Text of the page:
LAKE BUENA VISTA, Fla. -- Ninety-one seconds into the fourth quarter of a game that would decide the Portland Trail Blazers' fate, Damian Lillard took one step over half court and launched a 3-pointer that felt as though it traveled halfway to Oregon.
Like so many of Lillard's other remarkable plays over the past two weeks, the ball dropped softly through the hoop. In response, the Brooklyn Nets called timeout. And while the Blazers still trailed by four at that point, it felt inevitable that Lillard -- the undisputed MVP of this NBA bubble at the Walt Disney World Resort -- would find a way to save Portland one more time.
In the end, he did just that, finishing with 42 points -- including 12 in the fourth quarter -- to lift Portland to a heart-stopping 134-133 victory over the Nets, and with it earning the Blazers the eighth seed in the Western Conference and a spot this weekend in the NBA's first play-in tournament.
"I just didn't want to be too passive," Lillard said afterward. "So, as I was bringing the ball up, I said, 'As soon as I see an opportunity, I'm gonna raise up.'"
It was a preposterous shot -- just like many others Lillard has thrown in over the past two weeks in leading Portland to a 6-2 record, allowing the Blazers to finish a half-game ahead of the Memphis Grizzlies, their opponent in the play-in round this weekend, and the Phoenix Suns. And Portland has needed every single one of them, as Lillard scored 51 points to beat the Philadelphia 76ers, 61 points to beat the Dallas Mavericks and now 42 points to beat the Nets -- games the Blazers won by a combined seven points.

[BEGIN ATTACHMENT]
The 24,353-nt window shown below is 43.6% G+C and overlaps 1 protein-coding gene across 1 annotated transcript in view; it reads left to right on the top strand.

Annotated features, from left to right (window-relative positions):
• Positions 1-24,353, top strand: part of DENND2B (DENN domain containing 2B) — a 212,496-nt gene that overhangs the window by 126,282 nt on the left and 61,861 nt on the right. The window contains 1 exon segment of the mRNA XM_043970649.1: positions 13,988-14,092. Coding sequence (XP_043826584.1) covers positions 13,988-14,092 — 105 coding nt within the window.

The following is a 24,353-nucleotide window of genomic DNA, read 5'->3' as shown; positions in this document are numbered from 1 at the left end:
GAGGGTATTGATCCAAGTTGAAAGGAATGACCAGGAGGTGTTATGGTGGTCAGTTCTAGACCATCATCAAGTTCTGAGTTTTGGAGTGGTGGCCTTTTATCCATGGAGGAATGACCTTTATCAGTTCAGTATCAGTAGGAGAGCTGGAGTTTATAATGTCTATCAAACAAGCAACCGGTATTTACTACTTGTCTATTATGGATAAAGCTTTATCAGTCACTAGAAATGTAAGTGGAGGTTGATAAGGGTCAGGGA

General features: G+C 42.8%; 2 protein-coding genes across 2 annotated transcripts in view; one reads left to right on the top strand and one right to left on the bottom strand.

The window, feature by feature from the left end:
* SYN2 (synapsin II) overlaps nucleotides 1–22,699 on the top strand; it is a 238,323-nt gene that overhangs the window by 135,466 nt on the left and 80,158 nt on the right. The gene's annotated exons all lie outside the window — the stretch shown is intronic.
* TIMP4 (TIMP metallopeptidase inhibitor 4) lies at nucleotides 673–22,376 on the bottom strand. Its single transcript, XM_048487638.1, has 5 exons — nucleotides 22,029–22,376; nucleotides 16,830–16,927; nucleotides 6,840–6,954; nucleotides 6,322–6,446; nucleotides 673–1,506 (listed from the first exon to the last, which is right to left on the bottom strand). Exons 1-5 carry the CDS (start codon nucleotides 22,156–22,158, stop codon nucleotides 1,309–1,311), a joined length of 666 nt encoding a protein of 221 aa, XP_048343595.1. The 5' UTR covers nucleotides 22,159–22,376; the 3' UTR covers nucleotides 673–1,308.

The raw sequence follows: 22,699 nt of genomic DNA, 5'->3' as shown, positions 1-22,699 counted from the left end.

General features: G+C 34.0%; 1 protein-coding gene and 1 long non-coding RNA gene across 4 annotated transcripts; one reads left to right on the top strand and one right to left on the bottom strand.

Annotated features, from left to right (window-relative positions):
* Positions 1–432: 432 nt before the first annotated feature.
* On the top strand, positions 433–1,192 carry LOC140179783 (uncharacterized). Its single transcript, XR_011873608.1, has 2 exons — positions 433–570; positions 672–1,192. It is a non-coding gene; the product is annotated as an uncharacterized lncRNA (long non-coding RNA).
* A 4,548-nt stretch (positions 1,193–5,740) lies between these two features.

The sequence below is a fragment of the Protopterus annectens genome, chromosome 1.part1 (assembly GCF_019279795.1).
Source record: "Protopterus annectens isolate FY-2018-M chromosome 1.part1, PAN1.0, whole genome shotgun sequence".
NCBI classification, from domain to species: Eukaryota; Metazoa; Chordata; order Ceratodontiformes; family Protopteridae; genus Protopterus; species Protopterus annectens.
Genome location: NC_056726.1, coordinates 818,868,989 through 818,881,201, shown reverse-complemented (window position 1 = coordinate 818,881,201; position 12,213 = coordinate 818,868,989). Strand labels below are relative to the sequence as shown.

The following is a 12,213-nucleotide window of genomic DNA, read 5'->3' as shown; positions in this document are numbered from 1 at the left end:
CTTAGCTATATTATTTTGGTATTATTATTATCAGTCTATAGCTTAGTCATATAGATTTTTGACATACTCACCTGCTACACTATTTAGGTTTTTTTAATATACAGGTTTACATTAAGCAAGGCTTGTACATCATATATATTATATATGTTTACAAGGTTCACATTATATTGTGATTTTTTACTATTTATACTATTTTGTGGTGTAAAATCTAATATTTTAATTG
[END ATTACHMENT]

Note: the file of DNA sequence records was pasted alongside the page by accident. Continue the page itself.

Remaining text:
"We needed every one of [those points]," Blazers coach Terry Stotts said with a smile.
He wasn't kidding, as Lillard became the first player in NBA history to score at least 40 points in three consecutive games his team won by three or fewer points, according to Elias Sports Bureau data.
But when Stotts met with his team after Thursday night's game, it wasn't Lillard's 3 from half court that he showed the team, nor was it Gary Trent Jr.'s big corner 3-pointer with over two minutes to play that gave Portland the lead or Jusuf Nurkic's layup or CJ McCollum's key midrange jumper that followed it.